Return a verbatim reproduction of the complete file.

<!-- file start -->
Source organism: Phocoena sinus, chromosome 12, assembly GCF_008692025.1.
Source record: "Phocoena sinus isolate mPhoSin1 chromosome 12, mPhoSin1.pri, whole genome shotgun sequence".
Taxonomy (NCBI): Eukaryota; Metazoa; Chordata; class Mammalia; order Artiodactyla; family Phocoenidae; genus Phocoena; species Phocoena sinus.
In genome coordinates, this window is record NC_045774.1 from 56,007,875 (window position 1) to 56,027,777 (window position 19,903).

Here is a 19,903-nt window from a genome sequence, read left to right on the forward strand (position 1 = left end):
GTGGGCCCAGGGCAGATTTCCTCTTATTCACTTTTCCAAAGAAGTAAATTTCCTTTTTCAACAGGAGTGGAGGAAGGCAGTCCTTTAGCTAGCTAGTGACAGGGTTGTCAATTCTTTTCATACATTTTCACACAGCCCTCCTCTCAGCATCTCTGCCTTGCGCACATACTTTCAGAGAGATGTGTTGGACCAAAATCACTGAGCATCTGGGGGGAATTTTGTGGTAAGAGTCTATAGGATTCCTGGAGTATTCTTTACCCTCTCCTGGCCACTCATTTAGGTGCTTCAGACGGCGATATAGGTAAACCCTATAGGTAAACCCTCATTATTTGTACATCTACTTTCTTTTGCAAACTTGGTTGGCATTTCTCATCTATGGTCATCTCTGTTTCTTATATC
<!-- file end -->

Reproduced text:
Source organism: Phocoena sinus, chromosome 12, assembly GCF_008692025.1.
Source record: "Phocoena sinus isolate mPhoSin1 chromosome 12, mPhoSin1.pri, whole genome shotgun sequence".
Taxonomy (NCBI): Eukaryota; Metazoa; Chordata; class Mammalia; order Artiodactyla; family Phocoenidae; genus Phocoena; species Phocoena sinus.
In genome coordinates, this window is record NC_045774.1 from 56,007,875 (window position 1) to 56,027,777 (window position 19,903).

Here is a 19,903-nt window from a genome sequence, read left to right on the forward strand (position 1 = left end):
GTGGGCCCAGGGCAGATTTCCTCTTATTCACTTTTCCAAAGAAGTAAATTTCCTTTTTCAACAGGAGTGGAGGAAGGCAGTCCTTTAGCTAGCTAGTGACAGGGTTGTCAATTCTTTTCATACATTTTCACACAGCCCTCCTCTCAGCATCTCTGCCTTGCGCACATACTTTCAGAGAGATGTGTTGGACCAAAATCACTGAGCATCTGGGGGGAATTTTGTGGTAAGAGTCTATAGGATTCCTGGAGTATTCTTTACCCTCTCCTGGCCACTCATTTAGGTGCTTCAGACGGCGATATAGGTAAACCCTATAGGTAAACCCTCATTATTTGTACATCTACTTTCTTTTGCAAACTTGGTTGGCATTTCTCATCTATGGTCATCTCTGTTTCTTATATC